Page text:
Facebook Fights Social Spam with “Mark You Don’t Know” Response to Friend Requests

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By Eric Eldon Comments

With more than 350 million monthly active users around the world, Facebook has a lot of users who want to make new friends. And now the company is testing out a feature to make friending a little more meaningful. Once you mark “ignore” on a friend request, you’ll see a new option in addition to being able to report the person for abuse or spam: “Mark that you don’t know” them.

Facebook has never shown friend rejections; rather, the person who made the friend request just never gets a confirmation. Some people don’t seem to get the hint, though, and make multiple friend requests to people they never get friend confirmations from. The new appears to make it so that the recipient can block future requests from the person. Like the long-time option of blocking all application notifications from a friend, it’s another way to reduce the social spam generated by poor etiquette on social networks.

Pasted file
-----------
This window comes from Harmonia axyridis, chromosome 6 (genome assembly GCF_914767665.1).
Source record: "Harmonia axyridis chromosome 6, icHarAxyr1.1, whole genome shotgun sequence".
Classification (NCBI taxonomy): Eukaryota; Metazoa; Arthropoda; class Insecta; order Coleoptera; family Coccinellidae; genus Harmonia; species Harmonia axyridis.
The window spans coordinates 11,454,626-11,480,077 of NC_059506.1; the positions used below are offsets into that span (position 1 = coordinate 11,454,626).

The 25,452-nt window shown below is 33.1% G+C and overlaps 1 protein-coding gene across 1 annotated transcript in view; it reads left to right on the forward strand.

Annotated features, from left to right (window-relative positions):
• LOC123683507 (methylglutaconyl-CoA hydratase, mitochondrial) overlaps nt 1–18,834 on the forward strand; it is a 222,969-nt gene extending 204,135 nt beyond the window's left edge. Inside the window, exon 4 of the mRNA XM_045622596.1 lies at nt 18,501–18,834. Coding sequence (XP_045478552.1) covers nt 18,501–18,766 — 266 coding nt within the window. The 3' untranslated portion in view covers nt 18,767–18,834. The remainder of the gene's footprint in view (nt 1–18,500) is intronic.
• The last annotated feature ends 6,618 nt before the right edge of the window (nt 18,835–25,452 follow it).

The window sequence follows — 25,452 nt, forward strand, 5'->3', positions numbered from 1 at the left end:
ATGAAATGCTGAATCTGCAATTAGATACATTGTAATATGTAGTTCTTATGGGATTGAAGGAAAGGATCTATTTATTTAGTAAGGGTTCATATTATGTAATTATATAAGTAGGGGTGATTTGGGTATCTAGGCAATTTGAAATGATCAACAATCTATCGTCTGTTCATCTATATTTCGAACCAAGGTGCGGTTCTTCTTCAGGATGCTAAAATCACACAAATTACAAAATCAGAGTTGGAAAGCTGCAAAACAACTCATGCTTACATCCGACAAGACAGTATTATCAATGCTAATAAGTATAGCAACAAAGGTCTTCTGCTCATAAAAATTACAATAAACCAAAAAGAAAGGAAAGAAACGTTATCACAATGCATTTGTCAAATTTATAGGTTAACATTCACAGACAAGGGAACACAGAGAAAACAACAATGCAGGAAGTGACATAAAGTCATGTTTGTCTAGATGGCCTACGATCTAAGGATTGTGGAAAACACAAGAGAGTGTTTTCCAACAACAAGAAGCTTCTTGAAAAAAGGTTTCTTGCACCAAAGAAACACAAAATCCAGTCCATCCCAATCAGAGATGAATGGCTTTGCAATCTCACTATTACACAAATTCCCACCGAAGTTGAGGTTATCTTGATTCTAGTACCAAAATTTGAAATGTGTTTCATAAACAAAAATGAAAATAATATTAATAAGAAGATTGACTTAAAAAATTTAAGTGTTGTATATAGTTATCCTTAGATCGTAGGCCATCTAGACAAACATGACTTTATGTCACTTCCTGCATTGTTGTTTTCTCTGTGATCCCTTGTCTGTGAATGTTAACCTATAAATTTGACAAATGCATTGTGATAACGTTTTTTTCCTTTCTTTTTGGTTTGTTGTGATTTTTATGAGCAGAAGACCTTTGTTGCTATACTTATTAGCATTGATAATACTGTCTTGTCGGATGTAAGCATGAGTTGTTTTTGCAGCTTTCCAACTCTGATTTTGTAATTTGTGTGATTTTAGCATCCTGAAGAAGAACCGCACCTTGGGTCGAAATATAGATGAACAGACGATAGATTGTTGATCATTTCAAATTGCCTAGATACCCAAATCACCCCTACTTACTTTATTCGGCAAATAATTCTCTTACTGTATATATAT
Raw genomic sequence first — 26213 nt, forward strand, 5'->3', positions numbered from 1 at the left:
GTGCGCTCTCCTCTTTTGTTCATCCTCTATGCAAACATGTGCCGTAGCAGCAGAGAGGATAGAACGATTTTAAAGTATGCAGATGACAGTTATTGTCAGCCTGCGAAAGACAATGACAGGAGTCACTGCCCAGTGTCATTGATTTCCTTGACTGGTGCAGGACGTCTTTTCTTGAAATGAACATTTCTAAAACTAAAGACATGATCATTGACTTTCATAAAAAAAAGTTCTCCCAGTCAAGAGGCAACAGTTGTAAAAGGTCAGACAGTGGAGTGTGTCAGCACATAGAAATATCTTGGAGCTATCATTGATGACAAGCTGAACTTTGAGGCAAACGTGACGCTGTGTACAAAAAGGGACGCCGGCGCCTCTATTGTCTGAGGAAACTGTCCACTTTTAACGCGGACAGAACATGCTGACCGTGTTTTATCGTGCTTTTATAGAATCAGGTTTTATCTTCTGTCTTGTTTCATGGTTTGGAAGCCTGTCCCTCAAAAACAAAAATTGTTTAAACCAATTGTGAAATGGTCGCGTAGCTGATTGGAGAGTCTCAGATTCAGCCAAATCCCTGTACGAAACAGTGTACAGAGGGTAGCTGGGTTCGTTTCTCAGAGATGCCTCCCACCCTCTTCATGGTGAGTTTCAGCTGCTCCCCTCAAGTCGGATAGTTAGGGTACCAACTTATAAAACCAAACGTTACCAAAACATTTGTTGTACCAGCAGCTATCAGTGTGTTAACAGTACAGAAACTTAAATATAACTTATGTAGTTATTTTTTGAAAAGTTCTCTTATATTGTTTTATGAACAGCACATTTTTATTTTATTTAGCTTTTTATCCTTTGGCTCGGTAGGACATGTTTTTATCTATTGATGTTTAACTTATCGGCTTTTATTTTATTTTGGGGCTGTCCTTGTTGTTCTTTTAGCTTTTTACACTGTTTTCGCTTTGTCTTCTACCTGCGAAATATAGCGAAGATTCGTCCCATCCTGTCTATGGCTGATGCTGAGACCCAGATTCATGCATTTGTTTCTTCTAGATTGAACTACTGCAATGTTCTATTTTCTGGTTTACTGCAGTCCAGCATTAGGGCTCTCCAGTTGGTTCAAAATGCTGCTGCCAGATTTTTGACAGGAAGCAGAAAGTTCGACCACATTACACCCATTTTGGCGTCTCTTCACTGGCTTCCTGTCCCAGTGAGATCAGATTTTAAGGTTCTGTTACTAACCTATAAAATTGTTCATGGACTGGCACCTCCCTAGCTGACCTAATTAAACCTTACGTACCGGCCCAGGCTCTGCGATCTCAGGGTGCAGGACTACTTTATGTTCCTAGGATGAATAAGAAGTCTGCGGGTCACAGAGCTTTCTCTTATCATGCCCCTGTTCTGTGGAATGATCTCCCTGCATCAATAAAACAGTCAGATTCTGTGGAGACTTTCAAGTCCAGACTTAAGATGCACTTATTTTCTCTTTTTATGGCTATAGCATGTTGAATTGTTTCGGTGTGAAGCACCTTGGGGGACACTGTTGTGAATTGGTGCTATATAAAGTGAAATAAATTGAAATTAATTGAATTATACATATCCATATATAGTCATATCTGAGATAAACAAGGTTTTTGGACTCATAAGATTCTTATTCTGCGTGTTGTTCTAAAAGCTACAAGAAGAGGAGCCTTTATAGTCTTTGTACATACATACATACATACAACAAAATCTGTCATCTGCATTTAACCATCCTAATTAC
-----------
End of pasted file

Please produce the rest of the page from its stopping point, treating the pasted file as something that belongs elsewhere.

Facebook doesn’t say exactly what happens when somebody gets marked as not known. “Our security team is currently just testing this feature to help inform certain limits on friend requests and combat spam,” a spokesperson told us.

Like a spammy app, it sounds like Facebook has some sort of limit it is testing out on how many friend requests a user can send over a given time. Also, the site is becoming a larger target for automated spam and phishing attacks, and one tactic is for spammers and scammers to set up fake profiles and friend people — this points to another use for the “mark you don’t know.” If used by enough people, it could help alert Facebook to problem profiles early on before they can cause too much damage.